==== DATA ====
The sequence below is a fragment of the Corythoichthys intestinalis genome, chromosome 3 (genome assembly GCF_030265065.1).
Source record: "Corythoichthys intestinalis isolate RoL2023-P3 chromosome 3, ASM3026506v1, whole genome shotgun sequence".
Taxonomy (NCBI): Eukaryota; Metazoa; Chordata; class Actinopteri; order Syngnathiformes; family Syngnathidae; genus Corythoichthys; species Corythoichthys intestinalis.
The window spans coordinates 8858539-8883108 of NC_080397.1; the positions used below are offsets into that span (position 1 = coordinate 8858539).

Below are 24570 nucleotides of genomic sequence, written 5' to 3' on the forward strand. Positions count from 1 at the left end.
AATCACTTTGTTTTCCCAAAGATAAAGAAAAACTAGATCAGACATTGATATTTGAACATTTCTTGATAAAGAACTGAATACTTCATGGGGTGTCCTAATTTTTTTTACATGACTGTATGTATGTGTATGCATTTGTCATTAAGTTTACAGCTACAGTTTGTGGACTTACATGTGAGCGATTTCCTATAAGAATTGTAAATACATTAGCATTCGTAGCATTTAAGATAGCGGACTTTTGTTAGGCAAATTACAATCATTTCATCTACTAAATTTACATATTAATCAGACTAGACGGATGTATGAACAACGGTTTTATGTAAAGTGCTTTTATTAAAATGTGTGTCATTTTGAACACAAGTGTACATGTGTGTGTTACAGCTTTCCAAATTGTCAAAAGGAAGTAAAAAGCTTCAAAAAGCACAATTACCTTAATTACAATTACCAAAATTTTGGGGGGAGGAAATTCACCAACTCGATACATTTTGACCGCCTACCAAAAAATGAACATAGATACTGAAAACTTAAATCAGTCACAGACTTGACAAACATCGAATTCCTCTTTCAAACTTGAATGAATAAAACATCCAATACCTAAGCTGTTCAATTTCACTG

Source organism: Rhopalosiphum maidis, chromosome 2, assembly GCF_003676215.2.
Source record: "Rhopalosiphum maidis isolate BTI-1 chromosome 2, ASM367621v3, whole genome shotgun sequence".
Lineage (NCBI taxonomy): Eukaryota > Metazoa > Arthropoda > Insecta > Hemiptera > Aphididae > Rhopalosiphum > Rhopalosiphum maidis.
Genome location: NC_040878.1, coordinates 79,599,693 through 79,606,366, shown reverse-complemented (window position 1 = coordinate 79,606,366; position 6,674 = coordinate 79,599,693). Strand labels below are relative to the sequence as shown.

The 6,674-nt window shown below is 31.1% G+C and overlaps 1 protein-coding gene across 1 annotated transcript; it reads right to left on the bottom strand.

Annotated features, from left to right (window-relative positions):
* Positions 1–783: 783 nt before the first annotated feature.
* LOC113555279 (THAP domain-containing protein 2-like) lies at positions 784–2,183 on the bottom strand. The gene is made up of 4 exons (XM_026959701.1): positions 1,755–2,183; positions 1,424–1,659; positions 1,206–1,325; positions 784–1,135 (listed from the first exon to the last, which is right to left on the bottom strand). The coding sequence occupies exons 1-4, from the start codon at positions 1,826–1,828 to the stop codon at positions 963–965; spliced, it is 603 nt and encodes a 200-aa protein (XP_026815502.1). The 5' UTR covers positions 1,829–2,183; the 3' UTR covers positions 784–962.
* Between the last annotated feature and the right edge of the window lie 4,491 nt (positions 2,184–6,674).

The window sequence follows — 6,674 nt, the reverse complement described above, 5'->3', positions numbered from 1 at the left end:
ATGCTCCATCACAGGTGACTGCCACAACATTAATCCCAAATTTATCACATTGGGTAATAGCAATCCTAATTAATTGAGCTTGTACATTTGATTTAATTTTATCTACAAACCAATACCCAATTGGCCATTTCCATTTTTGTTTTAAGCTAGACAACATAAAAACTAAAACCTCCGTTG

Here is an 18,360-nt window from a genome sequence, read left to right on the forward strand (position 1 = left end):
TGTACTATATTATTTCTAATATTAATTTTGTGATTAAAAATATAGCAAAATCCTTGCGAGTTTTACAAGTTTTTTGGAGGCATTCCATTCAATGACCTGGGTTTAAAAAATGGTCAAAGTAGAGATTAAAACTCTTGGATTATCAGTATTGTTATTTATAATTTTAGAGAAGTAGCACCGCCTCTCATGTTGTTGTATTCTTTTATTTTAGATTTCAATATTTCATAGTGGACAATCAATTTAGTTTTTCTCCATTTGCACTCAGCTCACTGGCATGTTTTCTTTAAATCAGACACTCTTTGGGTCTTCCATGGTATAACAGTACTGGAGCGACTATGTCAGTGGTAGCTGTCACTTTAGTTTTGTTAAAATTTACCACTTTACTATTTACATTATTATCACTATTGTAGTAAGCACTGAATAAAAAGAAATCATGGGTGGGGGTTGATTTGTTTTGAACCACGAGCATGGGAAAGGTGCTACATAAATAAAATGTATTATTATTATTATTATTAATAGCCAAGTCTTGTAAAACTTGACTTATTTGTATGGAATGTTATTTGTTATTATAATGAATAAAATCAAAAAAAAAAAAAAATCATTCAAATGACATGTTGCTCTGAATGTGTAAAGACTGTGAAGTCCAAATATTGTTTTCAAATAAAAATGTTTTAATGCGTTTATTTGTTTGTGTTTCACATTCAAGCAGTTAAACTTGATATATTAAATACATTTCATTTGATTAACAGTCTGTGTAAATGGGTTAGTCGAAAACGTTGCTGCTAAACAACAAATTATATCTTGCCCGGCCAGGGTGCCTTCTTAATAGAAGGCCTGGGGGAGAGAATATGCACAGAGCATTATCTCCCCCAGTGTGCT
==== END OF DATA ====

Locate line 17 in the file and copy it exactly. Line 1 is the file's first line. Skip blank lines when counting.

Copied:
ATGCTCCATCACAGGTGACTGCCACAACATTAATCCCAAATTTATCACATTGGGTAATAGCAATCCTAATTAATTGAGCTTGTACATTTGATTTAATTTTATCTACAAACCAATACCCAATTGGCCATTTCCATTTTTGTTTTAAGCTAGACAACATAAAAACTAAAACCTCCGTTG